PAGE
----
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5 reasons why virtual CES will be dramatically better than real-life CES

Image used with permission by copyright holder

When the CTA announced that CES 2021 will be online only, the first emotion I felt was sadness. A virtual CES means no wandering through dazzling multimillion-dollar tech exhibits, no trying on exoskeletons, and no late-night mischief in Vegas. What a bummer!

But shortly after that initial reaction, a wave of relief washed over me. I realized that, in addition to missing out on a week full of cutting-edge tech demos, I also won’t have to endure all the awful stuff that comes with attending the world’s largest trade show. With that in mind, here are five reasons why a virtual CES will be far, far better than CES in the flesh:

No horrendous Wi-Fi

You’d think that the world’s foremost technology expo would have blazing-fast internet access for you everywhere you go, but nothing could be further from the truth.

In reality, what happens is that every individual exhibitor at the show sets up their own wireless router, which creates a ridiculous amount of RF interference and slows everybody’s connection down — including anyone using a mobile Wi-Fi hotspot. Functionally speaking, that generally means the only reliable internet you have on the show floor is your mobile data, which inevitably gets gobbled up immediately as you try to send all the images and videos you shoot at the show.

I can’t wait to be on my bottom-tier Xfinity broadband for the duration of this CES. It’s going to be so much better.

No selfie stick people

There are three kinds of photographers at CES: The professionals who use DSLRs, the amateurs who use their smartphones, and the heedless imbeciles who waltz around taking snapshots of everything with cameras on selfie sticks. As you can probably guess, the latter group is the absolute worst. 

Image used with permission by copyright holder

Now don’t get me wrong — I’ve got nothing against selfie sticks. But the people who use them at CES tend to be the pushiest, most inconsiderate humans you encounter at the show. When everyone else huddled around some freshly-unveiled piece of tech and politely trying to get photos, these mouth breathers will stroll up to the back of the herd and casually poke their sticks right up to the front — ruining everyone else’s shot in the process. 

This year, there will be no selfie stick people to contend with, because there will be no people to contend with at all. And I’m 100% fine with that.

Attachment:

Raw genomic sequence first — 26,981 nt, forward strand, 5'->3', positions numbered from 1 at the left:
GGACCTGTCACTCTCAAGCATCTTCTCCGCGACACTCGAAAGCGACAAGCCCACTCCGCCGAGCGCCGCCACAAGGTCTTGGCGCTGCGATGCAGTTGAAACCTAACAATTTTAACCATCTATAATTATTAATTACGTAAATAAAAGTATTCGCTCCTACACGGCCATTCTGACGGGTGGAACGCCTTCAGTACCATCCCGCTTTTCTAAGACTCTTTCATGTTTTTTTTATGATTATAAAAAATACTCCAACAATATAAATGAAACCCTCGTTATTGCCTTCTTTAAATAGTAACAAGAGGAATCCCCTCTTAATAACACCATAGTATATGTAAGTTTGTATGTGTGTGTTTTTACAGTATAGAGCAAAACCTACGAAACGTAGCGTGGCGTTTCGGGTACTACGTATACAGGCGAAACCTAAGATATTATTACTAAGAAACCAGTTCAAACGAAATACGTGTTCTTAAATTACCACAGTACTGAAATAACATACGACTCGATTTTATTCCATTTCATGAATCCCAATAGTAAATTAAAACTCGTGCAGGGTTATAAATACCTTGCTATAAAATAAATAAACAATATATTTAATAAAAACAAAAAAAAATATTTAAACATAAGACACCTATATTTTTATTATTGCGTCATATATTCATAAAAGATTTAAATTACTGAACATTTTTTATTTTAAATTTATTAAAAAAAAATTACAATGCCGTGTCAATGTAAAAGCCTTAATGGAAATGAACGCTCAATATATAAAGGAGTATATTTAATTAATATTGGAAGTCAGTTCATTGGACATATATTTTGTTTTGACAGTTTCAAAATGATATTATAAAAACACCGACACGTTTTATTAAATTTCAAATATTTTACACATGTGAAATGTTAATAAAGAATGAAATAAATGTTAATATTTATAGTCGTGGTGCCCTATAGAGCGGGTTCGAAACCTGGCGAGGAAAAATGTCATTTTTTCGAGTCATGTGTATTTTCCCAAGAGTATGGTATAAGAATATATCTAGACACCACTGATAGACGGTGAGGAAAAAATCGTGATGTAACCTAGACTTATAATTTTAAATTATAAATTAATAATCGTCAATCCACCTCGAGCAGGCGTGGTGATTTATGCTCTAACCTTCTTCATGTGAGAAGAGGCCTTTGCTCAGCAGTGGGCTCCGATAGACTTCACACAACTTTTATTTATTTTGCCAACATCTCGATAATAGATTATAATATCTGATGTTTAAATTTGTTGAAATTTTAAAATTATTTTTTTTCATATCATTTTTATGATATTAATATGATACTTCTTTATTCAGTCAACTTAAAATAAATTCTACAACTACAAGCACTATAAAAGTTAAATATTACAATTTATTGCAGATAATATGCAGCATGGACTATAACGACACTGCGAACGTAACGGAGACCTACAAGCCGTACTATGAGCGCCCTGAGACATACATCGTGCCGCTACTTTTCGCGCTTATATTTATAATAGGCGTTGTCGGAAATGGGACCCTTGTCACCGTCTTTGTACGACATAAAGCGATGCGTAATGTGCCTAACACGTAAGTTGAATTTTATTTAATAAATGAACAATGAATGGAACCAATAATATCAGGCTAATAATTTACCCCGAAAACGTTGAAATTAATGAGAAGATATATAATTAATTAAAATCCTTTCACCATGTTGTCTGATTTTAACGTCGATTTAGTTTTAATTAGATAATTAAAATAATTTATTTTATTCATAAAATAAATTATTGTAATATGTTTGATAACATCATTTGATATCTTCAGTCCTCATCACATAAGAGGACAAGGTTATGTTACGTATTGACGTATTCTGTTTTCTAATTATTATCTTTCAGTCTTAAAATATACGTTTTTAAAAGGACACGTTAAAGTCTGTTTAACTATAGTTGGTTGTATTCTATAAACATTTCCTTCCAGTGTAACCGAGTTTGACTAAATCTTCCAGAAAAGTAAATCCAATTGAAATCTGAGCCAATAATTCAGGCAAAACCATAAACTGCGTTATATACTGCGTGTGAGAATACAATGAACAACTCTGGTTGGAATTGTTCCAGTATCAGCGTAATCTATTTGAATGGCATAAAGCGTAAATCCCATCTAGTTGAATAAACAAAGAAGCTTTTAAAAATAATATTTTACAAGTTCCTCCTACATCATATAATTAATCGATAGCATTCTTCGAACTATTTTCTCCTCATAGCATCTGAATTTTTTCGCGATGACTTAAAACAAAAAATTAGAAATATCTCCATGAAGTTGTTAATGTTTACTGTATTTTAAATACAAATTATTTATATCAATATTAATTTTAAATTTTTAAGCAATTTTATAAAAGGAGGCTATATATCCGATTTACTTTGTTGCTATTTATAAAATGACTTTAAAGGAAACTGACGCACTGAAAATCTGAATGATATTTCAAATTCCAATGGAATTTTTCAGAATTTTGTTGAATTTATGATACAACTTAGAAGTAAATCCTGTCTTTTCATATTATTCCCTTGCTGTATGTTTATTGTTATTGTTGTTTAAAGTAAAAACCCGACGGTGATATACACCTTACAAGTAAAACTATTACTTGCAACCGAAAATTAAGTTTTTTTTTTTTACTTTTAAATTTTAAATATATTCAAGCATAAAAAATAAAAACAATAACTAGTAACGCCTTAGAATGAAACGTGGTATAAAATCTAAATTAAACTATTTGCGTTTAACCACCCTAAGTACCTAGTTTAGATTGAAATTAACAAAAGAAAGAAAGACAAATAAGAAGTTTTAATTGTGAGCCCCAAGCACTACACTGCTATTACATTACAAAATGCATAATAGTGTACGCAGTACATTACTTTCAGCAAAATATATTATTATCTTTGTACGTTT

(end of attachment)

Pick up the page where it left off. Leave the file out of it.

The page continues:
No half marathons

One year at CES, I walked nine miles between breakfast and lunch. NINE MILES. Why? Because due to the sheer size of the show, the layout of the show floor, and the erratic nature of the technology I tend to cover; the booths and demos I need to visit are practically never in the same exhibit hall. Most years, I spend the bulk of my time bouncing back and forth between buildings, half-sprinting between booth appointments, and hating myself for not wearing more comfortable shoes. Needless to say I’m not sad about the fact that I get to experience CES from a chair this year.

CES 2019 Crowd Hero Shot

No toxic bathroom odors

Imagine, for a second, what would happen if you invited millions of people (people who — let’s be honest– are mostly dudes) to a convention in Las Vegas. Before they arrive, you feed them a mixture of fast food, airline meals, and overpriced cocktails. Then, on the day the show starts, after all that garbage has had some time to percolate in their guts, you invite them all to the same convention hall and force everyone to share a half dozen shoebox-sized bathrooms with broken ventilation systems. 

Can you smell it yet? That’s what happens at CES every year. As the day wears on, the bathrooms quickly accumulate a uniquely aggressive stench that’s unlike any other smell on earth. It literally stings your eyes as it wafts out of the bathroom. The stink is so thick you could cut it with a knife. When you do finally make it to the room itself, you try not to breathe it in because you’re afraid you’ll taste it and gag — but you do anyway, because if you don’t get enough oxygen, you’ll pass out and die on the floor of a CES bathroom. Nobody wants to go out like that.

Thankfully, virtual CES means I have my own private bathroom this year and don’t have to subject my lungs to a daily dose of caustic gas.

No wildly mediocre press lunches

While I applaud the Las Vegas Convention Center’s ability to provide food for tens of thousands of attendees every single day of CES, the meals that they offer up in the press rooms are not something I look forward to. It’s the same brown-bag boringness every year: Some sort of unseasoned sandwich or wrap, original Lays potato chips, a bag of Famous Amos cookies, and a red delicious apple. It’s essentially the Hallmark movie of meals: Bland, predictable, and so meticulously unoffensive that it’s been stripped of any desirable qualities. You just consume it because it’s there and you don’t have any better options.

At least this year when I eat something terrible for lunch, it’ll be on my own terms, and out of my own fridge.

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Drew Prindle
Former Digital Trends Contributor
Drew Prindle is an award-winning writer, editor, and storyteller who currently serves as Senior Features Editor for Digital…
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